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UW Air Force ROTC Student Selected for Specialized Combat Training

October 1, 2013
Joey Meier (Kylee Ashton Photo)

Joey Meier of Franktown, Colo., a University of Wyoming junior in civil engineering, is one of nine Air Force Reserve Officer Training Corps (AFROTC) cadets nationwide selected for Combat Rescue Officer Phase II training Oct. 12-19 at Washington’s Fairchild Air Force Base.

Combat Rescue Officers (CRO) specialize in combat search and rescue, and are among the top medical combatants in the Department of Defense (DOD). They are specially trained to penetrate into denied territory through various means, including rappelling, parachuting, or SCUBA to recover personnel, such as downed aircrew. CROs and their enlisted equivalents, pararescuemen, maintain their medical skills to stabilize and treat combat injuries of those they rescue before returning them to friendly forces. The DOD reports that CROs have saved more than 12,000 lives since the attacks on Sept. 11, 2001.

To achieve CRO status, candidates must complete a challenging and lengthy selection and training pipeline. Phase II is one of the initial and most demanding hurdles an aspiring CRO candidate must complete. To prepare for Phase II, Meier does three-mile running sessions, 1,500-meter swims, and rucksack marches up to six miles.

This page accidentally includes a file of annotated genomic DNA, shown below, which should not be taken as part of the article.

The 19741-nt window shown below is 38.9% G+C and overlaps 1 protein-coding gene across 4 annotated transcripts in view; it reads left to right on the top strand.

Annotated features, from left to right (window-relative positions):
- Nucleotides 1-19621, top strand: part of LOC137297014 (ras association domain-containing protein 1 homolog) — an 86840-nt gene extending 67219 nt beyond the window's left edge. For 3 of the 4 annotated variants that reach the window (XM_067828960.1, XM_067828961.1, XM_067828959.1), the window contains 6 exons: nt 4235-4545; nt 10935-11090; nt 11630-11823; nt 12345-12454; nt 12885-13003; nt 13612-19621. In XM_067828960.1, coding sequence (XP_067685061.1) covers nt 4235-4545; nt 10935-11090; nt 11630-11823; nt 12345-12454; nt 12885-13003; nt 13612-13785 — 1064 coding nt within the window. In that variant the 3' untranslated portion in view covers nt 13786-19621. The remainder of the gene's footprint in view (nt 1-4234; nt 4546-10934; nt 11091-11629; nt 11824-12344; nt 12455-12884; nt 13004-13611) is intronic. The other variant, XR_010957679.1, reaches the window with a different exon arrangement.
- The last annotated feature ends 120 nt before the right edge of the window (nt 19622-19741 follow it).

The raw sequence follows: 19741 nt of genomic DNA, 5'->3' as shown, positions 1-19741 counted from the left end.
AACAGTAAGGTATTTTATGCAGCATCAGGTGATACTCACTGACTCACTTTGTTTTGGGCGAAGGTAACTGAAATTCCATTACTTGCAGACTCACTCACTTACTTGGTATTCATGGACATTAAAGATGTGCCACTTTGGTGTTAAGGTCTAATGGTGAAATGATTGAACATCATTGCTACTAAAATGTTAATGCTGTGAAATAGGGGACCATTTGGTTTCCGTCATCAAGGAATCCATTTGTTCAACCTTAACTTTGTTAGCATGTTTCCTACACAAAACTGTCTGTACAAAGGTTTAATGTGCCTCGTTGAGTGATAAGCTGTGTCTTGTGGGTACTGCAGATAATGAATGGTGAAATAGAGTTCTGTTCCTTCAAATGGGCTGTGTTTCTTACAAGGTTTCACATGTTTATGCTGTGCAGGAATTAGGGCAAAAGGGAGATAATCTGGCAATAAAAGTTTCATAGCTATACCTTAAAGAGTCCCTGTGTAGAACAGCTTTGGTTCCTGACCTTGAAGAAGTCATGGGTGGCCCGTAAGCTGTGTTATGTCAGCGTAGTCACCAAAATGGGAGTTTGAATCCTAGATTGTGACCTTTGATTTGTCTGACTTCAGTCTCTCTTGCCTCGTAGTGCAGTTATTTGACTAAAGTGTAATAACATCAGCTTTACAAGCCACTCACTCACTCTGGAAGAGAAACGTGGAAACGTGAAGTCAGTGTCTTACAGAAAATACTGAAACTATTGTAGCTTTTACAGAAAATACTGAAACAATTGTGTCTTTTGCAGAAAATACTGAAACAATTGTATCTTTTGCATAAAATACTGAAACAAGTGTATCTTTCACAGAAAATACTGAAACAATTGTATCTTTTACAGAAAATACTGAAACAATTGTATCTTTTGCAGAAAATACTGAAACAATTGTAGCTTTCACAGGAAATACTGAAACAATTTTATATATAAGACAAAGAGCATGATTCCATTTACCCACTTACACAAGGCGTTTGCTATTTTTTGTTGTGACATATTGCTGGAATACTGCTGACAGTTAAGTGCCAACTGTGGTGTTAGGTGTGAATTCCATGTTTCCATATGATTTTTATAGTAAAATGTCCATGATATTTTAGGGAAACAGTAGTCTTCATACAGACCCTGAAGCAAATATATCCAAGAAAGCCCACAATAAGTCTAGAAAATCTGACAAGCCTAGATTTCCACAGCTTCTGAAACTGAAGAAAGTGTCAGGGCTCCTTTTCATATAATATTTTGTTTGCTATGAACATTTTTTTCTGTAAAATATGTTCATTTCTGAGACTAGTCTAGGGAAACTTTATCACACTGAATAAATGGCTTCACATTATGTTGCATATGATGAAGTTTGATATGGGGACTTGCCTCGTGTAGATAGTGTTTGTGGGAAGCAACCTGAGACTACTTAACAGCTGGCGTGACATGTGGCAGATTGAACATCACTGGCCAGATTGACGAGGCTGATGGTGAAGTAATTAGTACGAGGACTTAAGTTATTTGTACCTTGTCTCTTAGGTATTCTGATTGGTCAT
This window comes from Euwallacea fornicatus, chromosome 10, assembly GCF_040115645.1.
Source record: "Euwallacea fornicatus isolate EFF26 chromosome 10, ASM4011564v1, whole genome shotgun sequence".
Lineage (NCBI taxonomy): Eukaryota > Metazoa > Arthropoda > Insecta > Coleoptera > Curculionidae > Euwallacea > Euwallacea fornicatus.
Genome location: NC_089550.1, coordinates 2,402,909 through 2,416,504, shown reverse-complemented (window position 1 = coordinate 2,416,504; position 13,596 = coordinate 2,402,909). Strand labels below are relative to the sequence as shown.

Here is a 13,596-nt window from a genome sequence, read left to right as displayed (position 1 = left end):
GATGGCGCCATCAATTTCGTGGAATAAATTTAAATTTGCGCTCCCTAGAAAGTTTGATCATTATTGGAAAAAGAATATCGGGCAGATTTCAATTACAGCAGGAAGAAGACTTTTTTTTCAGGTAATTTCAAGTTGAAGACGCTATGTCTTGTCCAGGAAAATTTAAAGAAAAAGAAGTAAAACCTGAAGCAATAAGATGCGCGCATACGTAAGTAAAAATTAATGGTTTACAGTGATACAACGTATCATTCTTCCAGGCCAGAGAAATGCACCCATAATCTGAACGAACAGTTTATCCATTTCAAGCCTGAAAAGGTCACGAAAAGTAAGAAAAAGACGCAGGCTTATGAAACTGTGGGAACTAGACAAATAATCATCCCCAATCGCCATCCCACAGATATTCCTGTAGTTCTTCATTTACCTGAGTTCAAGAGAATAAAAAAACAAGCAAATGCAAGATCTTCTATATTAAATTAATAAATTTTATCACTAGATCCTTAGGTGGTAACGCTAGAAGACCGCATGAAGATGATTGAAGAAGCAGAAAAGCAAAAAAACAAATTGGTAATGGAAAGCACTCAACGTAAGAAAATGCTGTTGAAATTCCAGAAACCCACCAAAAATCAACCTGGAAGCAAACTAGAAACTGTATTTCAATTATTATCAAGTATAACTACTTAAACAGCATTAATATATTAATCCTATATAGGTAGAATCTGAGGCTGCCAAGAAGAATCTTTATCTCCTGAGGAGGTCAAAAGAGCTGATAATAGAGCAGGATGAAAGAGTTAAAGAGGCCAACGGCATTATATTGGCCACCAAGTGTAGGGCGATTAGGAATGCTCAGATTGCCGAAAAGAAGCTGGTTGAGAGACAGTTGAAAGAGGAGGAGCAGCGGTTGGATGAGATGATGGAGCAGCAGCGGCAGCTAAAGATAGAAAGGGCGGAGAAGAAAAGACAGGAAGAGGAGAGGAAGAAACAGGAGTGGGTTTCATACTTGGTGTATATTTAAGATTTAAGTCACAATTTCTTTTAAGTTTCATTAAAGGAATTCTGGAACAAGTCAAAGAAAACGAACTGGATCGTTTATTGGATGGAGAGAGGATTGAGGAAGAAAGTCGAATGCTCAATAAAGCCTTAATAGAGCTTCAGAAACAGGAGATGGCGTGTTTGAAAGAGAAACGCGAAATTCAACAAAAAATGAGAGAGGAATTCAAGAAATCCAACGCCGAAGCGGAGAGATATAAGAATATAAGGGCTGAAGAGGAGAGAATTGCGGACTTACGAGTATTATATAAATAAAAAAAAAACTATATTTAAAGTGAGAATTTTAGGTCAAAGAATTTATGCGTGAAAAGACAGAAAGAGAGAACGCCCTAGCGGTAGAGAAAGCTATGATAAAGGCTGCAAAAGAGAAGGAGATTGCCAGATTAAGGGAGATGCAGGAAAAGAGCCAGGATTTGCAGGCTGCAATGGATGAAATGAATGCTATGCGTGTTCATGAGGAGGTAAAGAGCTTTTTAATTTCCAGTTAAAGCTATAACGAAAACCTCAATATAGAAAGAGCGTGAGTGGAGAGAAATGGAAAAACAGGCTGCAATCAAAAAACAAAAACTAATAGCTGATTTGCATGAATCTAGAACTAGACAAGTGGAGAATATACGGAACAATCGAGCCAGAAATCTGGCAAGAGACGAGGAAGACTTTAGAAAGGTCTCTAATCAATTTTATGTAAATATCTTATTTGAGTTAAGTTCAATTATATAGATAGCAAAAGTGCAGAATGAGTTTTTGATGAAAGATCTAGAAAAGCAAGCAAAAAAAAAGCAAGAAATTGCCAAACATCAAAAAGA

“Meier has the strengths and ability that are needed for this type of a career,” says former UW AFROTC Detachment Commander Lt. Col. Michael Tuers. “When I talked to him about the possibility in 2012, he learned that this field could be a great opportunity for him.”

Current UW AFROTC Detachment Commander Lt. Col. Neil Anderson adds, “It takes a unique and special personality to compete for CRO. I believe Cadet Meier is among those with the potential to succeed in this demanding career field.”

Meier will be tested on survival skills, physical endurance, mental aptitude and leadership skills. He attended a Special Tactics Officer Professional Development Training (PDT) at Hurlburt Field, Fla., this summer, so he knows what he will face.

“I will be pushed to my physical and mental limits, but it's all worth it,” Meier says. “I discovered that this is what I want to do with my life. The PDT reassured me that this is the lifestyle that I want. I'm OK with it."

Meier is the only UW AFROTC cadet who is training for CRO.

“CROs must be able to rely on each other and trust each other fully to complete the mission,” he says. “The Air Force family is close, but that of a CRO is 10 times that of the average Air Force officer.”

Being able to save lives is why Meier says he wants to be a CRO.

"My ability to stay calm in high pressure situations could be the difference between someone coming back in a casket or coming back to their family," he says.

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